If you are running monitoring scripts against your SQL Server database you need to know what those scripts do. As even a pretty basic monitoring script can cause some pretty big problems. Recently I was called to look at a large SQL Server who’s CPU had run up to almost 100% and users were getting huge numbers of timeouts.
Looking at the server using sp_whoisactive I could see massive waits in tempdb all on PAGELATCH wait types. Looking at sys.dm_exec_requests I could see that everything that was waiting was waiting on page 2:1:128. This was a pretty strange page ID for everything to be waiting on. Do I busted out DBCC PAGE and looked at the headers for the page. This page belongs to the system object sysobjvalues which stores meta-data about tables. The only reason that one of these system objects like this should be locked is if there’s an open transaction which created an object and never rolled back.
So I switched to the tempdb database and ran DBCC OPENTRAN. This showed a user transaction had been hanging around for about 90 minutes (it took a while for me to get the call and get VPNed in) and this session belonged to a user not the application. They checked with the user and he didn’t have any sessions running in SSMS.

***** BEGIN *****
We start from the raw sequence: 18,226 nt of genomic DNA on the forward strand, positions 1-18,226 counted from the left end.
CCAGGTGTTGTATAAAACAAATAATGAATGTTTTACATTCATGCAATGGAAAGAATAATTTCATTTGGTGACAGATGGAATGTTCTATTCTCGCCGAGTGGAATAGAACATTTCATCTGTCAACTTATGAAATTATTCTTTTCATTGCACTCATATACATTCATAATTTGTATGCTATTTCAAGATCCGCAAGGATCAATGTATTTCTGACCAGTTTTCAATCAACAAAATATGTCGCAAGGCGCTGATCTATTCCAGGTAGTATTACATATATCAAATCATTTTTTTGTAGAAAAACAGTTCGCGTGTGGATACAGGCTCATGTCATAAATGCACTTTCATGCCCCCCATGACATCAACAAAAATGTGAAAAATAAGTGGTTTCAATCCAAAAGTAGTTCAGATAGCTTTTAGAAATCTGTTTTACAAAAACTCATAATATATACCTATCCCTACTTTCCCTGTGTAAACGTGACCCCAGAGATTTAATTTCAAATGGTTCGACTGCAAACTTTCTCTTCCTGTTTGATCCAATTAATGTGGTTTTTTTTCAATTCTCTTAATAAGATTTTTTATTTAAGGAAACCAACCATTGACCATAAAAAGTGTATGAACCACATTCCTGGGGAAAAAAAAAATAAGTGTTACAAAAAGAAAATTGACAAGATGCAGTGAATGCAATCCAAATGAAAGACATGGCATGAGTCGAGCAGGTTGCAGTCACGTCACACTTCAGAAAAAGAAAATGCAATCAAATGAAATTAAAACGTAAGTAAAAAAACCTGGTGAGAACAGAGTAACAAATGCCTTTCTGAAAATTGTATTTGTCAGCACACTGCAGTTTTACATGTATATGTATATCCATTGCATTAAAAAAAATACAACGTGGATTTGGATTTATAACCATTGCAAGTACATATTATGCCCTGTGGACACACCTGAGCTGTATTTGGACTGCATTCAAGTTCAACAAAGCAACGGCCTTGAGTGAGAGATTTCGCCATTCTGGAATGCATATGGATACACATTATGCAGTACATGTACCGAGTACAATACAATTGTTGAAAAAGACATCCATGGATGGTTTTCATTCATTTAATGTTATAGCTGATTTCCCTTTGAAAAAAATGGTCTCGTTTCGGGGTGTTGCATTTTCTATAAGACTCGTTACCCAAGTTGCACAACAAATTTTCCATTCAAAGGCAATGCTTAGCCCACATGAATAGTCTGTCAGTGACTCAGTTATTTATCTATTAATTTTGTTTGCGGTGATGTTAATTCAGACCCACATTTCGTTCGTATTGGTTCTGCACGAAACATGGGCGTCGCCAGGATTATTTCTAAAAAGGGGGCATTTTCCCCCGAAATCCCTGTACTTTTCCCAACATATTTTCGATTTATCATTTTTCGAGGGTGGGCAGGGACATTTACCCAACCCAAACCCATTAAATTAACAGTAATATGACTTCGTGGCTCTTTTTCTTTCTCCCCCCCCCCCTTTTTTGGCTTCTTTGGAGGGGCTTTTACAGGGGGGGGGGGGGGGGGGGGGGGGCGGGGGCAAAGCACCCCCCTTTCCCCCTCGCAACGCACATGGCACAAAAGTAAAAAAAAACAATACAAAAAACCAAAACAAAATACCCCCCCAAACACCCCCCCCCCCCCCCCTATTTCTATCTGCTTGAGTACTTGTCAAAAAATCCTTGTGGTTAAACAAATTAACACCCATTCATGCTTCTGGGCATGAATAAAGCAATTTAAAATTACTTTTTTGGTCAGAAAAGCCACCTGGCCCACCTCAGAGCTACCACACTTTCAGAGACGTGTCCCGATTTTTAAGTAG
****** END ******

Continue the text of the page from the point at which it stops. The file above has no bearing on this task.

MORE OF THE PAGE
So I ran DBCC INPUTBUFFER for the session with the open transaction and saw a query which was querying against various DMVs. So at some point this query window was used to begin a transaction, then create a temp table then do stuff (either with the temp table or without it). The transaction was never rolled back or committed so SQL hung onto it’s locks on those system objects, effectively preventing the application from creating temp tables or other temporary objects.
As soon as I killed this session, which forced it to roll back the application processes were able to begin flowing through the system again and everything got back to normal within about a minute or so.
So it just goes to show that you don’t have to be running some complex query against the SQL Server for all hell to break loose. One open transaction with a few small locks taken in just the right place can cause some serious problems pretty fast.
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